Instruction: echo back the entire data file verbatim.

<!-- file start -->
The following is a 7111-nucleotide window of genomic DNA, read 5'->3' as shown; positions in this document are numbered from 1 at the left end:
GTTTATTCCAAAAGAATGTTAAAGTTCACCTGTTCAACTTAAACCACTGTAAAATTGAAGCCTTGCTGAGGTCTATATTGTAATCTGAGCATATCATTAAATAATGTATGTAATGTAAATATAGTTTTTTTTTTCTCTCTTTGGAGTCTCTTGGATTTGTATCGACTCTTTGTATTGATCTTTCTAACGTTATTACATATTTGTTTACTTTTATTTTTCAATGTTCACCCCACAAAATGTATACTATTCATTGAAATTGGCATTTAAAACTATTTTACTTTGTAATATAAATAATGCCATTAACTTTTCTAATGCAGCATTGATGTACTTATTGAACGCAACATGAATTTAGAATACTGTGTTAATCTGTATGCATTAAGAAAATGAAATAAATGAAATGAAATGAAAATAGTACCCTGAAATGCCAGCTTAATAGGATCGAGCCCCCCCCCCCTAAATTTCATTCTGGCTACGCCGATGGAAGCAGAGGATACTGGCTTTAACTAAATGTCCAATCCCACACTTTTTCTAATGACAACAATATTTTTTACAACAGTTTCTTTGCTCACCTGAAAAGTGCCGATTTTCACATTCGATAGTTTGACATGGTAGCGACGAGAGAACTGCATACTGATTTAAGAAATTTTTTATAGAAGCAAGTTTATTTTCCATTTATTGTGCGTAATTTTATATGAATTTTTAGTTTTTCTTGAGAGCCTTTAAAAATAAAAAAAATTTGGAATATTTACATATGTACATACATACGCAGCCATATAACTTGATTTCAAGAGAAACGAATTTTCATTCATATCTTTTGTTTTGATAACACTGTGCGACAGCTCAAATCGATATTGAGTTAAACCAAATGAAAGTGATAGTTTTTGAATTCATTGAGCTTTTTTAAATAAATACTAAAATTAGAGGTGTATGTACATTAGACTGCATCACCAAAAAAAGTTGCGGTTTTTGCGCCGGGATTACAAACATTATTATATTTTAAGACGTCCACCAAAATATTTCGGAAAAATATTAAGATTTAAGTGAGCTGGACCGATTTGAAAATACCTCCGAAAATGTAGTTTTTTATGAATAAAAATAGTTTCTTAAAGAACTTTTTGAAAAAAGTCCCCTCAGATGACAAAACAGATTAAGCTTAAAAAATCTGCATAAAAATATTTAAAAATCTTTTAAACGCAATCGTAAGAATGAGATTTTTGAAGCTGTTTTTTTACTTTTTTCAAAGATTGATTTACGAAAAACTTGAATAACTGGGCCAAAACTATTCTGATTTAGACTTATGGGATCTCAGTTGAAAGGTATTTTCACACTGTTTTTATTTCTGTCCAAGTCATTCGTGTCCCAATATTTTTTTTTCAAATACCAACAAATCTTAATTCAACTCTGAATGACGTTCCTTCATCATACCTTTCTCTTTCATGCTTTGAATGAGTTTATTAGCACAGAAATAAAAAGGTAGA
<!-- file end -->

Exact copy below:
The following is a 7111-nucleotide window of genomic DNA, read 5'->3' as shown; positions in this document are numbered from 1 at the left end:
GTTTATTCCAAAAGAATGTTAAAGTTCACCTGTTCAACTTAAACCACTGTAAAATTGAAGCCTTGCTGAGGTCTATATTGTAATCTGAGCATATCATTAAATAATGTATGTAATGTAAATATAGTTTTTTTTTTCTCTCTTTGGAGTCTCTTGGATTTGTATCGACTCTTTGTATTGATCTTTCTAACGTTATTACATATTTGTTTACTTTTATTTTTCAATGTTCACCCCACAAAATGTATACTATTCATTGAAATTGGCATTTAAAACTATTTTACTTTGTAATATAAATAATGCCATTAACTTTTCTAATGCAGCATTGATGTACTTATTGAACGCAACATGAATTTAGAATACTGTGTTAATCTGTATGCATTAAGAAAATGAAATAAATGAAATGAAATGAAAATAGTACCCTGAAATGCCAGCTTAATAGGATCGAGCCCCCCCCCCCTAAATTTCATTCTGGCTACGCCGATGGAAGCAGAGGATACTGGCTTTAACTAAATGTCCAATCCCACACTTTTTCTAATGACAACAATATTTTTTACAACAGTTTCTTTGCTCACCTGAAAAGTGCCGATTTTCACATTCGATAGTTTGACATGGTAGCGACGAGAGAACTGCATACTGATTTAAGAAATTTTTTATAGAAGCAAGTTTATTTTCCATTTATTGTGCGTAATTTTATATGAATTTTTAGTTTTTCTTGAGAGCCTTTAAAAATAAAAAAAATTTGGAATATTTACATATGTACATACATACGCAGCCATATAACTTGATTTCAAGAGAAACGAATTTTCATTCATATCTTTTGTTTTGATAACACTGTGCGACAGCTCAAATCGATATTGAGTTAAACCAAATGAAAGTGATAGTTTTTGAATTCATTGAGCTTTTTTAAATAAATACTAAAATTAGAGGTGTATGTACATTAGACTGCATCACCAAAAAAAGTTGCGGTTTTTGCGCCGGGATTACAAACATTATTATATTTTAAGACGTCCACCAAAATATTTCGGAAAAATATTAAGATTTAAGTGAGCTGGACCGATTTGAAAATACCTCCGAAAATGTAGTTTTTTATGAATAAAAATAGTTTCTTAAAGAACTTTTTGAAAAAAGTCCCCTCAGATGACAAAACAGATTAAGCTTAAAAAATCTGCATAAAAATATTTAAAAATCTTTTAAACGCAATCGTAAGAATGAGATTTTTGAAGCTGTTTTTTTACTTTTTTCAAAGATTGATTTACGAAAAACTTGAATAACTGGGCCAAAACTATTCTGATTTAGACTTATGGGATCTCAGTTGAAAGGTATTTTCACACTGTTTTTATTTCTGTCCAAGTCATTCGTGTCCCAATATTTTTTTTTCAAATACCAACAAATCTTAATTCAACTCTGAATGACGTTCCTTCATCATACCTTTCTCTTTCATGCTTTGAATGAGTTTATTAGCACAGAAATAAAAAGGTAGA